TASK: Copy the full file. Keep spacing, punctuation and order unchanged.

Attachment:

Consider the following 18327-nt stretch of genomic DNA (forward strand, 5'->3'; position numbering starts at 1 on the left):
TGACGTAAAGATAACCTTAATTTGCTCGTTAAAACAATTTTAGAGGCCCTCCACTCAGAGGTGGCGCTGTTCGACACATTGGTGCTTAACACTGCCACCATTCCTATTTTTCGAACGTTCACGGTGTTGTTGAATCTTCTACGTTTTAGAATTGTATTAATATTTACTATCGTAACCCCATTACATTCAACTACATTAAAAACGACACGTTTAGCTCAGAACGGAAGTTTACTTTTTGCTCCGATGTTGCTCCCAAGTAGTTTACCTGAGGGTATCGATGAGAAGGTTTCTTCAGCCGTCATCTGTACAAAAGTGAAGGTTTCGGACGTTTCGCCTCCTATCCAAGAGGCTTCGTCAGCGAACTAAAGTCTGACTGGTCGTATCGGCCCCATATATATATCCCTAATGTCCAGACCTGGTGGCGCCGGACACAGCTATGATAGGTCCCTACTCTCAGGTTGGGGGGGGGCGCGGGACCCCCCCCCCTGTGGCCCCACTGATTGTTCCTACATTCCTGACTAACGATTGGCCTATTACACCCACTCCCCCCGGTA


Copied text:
Consider the following 18327-nt stretch of genomic DNA (forward strand, 5'->3'; position numbering starts at 1 on the left):
TGACGTAAAGATAACCTTAATTTGCTCGTTAAAACAATTTTAGAGGCCCTCCACTCAGAGGTGGCGCTGTTCGACACATTGGTGCTTAACACTGCCACCATTCCTATTTTTCGAACGTTCACGGTGTTGTTGAATCTTCTACGTTTTAGAATTGTATTAATATTTACTATCGTAACCCCATTACATTCAACTACATTAAAAACGACACGTTTAGCTCAGAACGGAAGTTTACTTTTTGCTCCGATGTTGCTCCCAAGTAGTTTACCTGAGGGTATCGATGAGAAGGTTTCTTCAGCCGTCATCTGTACAAAAGTGAAGGTTTCGGACGTTTCGCCTCCTATCCAAGAGGCTTCGTCAGCGAACTAAAGTCTGACTGGTCGTATCGGCCCCATATATATATCCCTAATGTCCAGACCTGGTGGCGCCGGACACAGCTATGATAGGTCCCTACTCTCAGGTTGGGGGGGGGCGCGGGACCCCCCCCCCTGTGGCCCCACTGATTGTTCCTACATTCCTGACTAACGATTGGCCTATTACACCCACTCCCCCCGGTA